I got to experience life on the road which I had never done before. Learning how to get myself ready in any place (sometimes there were no dressing rooms so it would be the bathroom of the venue). I got the chance to connect with people from all over and really reach them in new ways I never knew being on the road and playing shows could do. I learned to be consistent in my performances, that every venue sounds different, and you have to be prepared for any situation because you never know what you're going to get! :)

You recently released your debut single “Crazy”.  What can you tell me about the inspiration behind the song?  

"Crazy" is a song about how love doesn’t make sense. The thoughts that consume you and the things that you do seem out of character, but that’s what love can make you do. 

You worked on the song with the Grammy Award-winning producer Malay, whom you are married to.  What is it like to work together?  

Malay is one of the most talented people I’ve ever met. He really understands how to help artists find their own unique sound. He is very easy going, and he really pushes you to be the best that you can be. 

“Crazy” was featured on Santa Clarita Diet.  How did that opportunity come about?  

My good friend Manny Marroquin had approached me about submitting the song to one of his friends that works at Netflix. They were looking for up and coming acts and I am so grateful that they picked my song to be a part of it! I love that show so much, especially Drew Barrymore! I've always been a huge fan of hers, so to be a part of something that she does is such an honor.  It was a great feeling to know too that what I was doing was connecting with people.  

You cite Parkinson’s Disease, equality and positivity as some of your most impassioned causes.  What makes these particular causes so special to you?  What can you tell me about your mission to enlighten and strengthen each of your listeners through positive messages and heart-wrenching lyrics?

I want there to be equality for all! I think it's super important to educate people on why this is so important and how our world would work so much more harmoniously if we all took a chance to learn from each other in spite of our differences. I also am a big advocate for finding a cure for Parkinson's disease. My grandmother was one of the most special people in my life and seeing her suffer was so saddening and a huge reminder that this disease affects millions every day and there's no cure. I also want to fight to keep music programs in the public school system. If it wasn't for music being in school, I don't know if I ever would have made it through. Those classes, teachers and fellow students kept me inspired and motivated. I think people don't realize that music has such a rich history and is behind a lot of political and cultural movements. I think it goes hand in hand with other things that we learn in school. 

What is your songwriting process?  Do you prefer to write alone, co-write with others or a little bit of both?  

It's different every time. Sometimes I'll have an idea ready, and other times it comes from a vibe from the music.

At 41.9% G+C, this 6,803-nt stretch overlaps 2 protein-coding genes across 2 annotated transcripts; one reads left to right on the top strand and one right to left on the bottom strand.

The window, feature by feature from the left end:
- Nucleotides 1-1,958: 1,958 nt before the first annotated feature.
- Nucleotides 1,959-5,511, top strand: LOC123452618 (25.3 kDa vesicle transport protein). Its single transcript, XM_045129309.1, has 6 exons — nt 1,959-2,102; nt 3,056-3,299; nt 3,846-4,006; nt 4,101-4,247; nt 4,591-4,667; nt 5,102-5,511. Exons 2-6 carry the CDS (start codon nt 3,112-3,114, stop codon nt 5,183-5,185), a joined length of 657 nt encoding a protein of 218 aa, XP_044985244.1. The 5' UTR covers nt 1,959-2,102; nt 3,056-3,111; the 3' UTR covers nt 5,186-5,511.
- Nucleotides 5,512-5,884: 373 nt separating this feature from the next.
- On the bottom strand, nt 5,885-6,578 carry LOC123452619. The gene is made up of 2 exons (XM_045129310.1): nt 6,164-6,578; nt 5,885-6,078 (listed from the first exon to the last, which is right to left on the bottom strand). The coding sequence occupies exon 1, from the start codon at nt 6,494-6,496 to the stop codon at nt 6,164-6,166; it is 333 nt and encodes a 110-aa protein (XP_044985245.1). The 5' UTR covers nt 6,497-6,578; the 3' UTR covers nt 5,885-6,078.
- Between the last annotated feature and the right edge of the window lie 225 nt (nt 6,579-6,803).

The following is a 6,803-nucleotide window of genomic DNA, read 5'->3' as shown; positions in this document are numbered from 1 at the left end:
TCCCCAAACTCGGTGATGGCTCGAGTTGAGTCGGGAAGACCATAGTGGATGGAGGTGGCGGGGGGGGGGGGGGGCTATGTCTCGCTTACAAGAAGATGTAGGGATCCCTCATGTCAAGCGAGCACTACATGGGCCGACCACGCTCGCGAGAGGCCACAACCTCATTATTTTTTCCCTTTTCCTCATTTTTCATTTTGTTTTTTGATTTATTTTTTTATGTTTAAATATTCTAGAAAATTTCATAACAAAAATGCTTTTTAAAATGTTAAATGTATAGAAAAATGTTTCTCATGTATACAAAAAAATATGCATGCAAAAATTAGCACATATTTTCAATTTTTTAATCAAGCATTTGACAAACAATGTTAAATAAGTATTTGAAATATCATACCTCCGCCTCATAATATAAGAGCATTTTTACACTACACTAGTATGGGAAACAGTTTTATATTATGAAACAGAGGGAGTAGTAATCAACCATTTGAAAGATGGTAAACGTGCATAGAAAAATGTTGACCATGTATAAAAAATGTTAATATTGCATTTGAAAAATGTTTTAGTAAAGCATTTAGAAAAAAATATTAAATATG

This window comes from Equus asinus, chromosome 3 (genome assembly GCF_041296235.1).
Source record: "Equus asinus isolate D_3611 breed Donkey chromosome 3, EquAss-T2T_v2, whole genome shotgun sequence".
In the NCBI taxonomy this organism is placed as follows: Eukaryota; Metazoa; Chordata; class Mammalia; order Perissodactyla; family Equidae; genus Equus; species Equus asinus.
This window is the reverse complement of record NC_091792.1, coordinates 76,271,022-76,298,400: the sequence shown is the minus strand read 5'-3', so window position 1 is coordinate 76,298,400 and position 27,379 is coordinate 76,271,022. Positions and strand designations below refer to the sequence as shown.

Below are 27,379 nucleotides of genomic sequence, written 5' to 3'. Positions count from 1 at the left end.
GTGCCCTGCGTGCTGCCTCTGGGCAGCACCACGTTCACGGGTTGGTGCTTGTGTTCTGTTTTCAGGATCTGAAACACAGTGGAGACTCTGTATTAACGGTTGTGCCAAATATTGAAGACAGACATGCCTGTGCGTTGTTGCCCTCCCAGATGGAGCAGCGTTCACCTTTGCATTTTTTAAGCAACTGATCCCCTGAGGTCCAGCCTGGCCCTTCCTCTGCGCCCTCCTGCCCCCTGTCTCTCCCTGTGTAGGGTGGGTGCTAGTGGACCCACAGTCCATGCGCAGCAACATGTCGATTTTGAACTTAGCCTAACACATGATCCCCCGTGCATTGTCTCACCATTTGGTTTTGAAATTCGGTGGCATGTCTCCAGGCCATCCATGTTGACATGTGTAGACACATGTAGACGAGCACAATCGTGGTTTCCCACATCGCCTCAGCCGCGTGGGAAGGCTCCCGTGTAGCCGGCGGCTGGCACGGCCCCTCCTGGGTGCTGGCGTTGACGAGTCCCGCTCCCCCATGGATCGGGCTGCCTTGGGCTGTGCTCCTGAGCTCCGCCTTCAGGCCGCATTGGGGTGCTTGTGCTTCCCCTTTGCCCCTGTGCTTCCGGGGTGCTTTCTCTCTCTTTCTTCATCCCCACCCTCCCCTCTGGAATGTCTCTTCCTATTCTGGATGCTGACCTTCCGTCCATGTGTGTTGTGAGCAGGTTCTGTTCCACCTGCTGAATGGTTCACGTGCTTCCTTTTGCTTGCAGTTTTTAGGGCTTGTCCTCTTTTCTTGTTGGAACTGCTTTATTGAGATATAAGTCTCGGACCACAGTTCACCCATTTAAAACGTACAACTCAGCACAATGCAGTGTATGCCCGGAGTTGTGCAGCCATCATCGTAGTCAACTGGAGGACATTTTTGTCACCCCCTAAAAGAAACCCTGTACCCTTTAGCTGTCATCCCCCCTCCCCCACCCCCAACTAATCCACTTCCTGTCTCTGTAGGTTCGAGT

Your sound is described as alt-pop with a rock edge.  How did you develop your sound?  Who would you count as musical influences?

I developed it through the time I spent being in Linus Young. Stevie Nicks, Mariah Carey, John Mayer, Coldplay, Alicia Keys, Amy Winehouse, and Led Zeppelin are some of my musical influences, to name a few.

You were raised in New Jersey with Icelandic roots.  What role, if any, did your heritage play in shaping you as a musician?  Did you grow up in a musical/creative household?

My great grandfather was a musician. He played piano and the accordion. I have some cousins in Iceland that play music and sing as well. My dad was always big into taking drives and listening to music, so he exposed me to a lot of cool rock bands at a super early age. 

Having lived in both LA and New York/New Jersey, how do you feel that the East and West Coast atmospheres and music scenes compare?  What do you love about both environments?  

I think the scenes just depend on where you're at. NJ in the Asbury Park area has more of a rock scene, but also they're super big on supporting local musicians and local acts, which I think is so amazing! I lived in Williamsburg for a few years, and there are some amazing venues there - tons of opportunities to see local music as well as the bigger acts that come into town. LA is always interesting to me because you never know what you're going to get and I think people underestimate LA people sometimes. There's definitely the "Hollywood" crowd, but there are also amazing, supportive people that stick with artists. I think, all in all, they're different in many ways, but there is a common hunger for good and new music. 

You’ve said that if you weren’t a musician, you’d be a fashion stylist!  How did your love for fashion develop?  Do you have a favorite designer?  What can you tell me about your own personal style?

I just love fashion! I guess growing up I always wanted to be different in the way I dressed. We didn't have a lot of money when I was young and my mom used to make my clothes a lot. She always inspired me to be creative. My grandmother was also super into shopping/fashion and would constantly bring me new clothes every birthday or holiday. I think clothes are a way to express your individual self and I guess I don't really have one style per se. I love things that glitter and animal print (Jersey girl things ;) ) but I love classic styles too. It depends on my mood and what I'm doing, in terms of what I want to wear, but my usual go-to is a band tee of some sort, and some kind of jean or cool printed pant with some boots.  Favorite designers I'd say are Gucci, Isabel Marant, Zimmerman, Ganni, Reformation (I love how they use recycled material and have the cutest designs) and House of Harlow. I'm obsessed with Madeworn band tees (they handmake them to make them look vintage which is amazing), L'agence and MOTHER jeans are my favorites. Of course, there's the classic Levi's as well. I'm more into shoes than clothes though! I have tons of shoes, and that's usually my worst addiction -  especially boots! 

What’s next for you?

I'll be releasing an acoustic live version of "Crazy" on 4/18 on YouTube. I'm also in the process of editing the official music video for the song as well, which I plan to release at the end of the month. I'm writing/recording and plan on doing shows in the very near future so follow me on IG @iris for all updates and announcements :)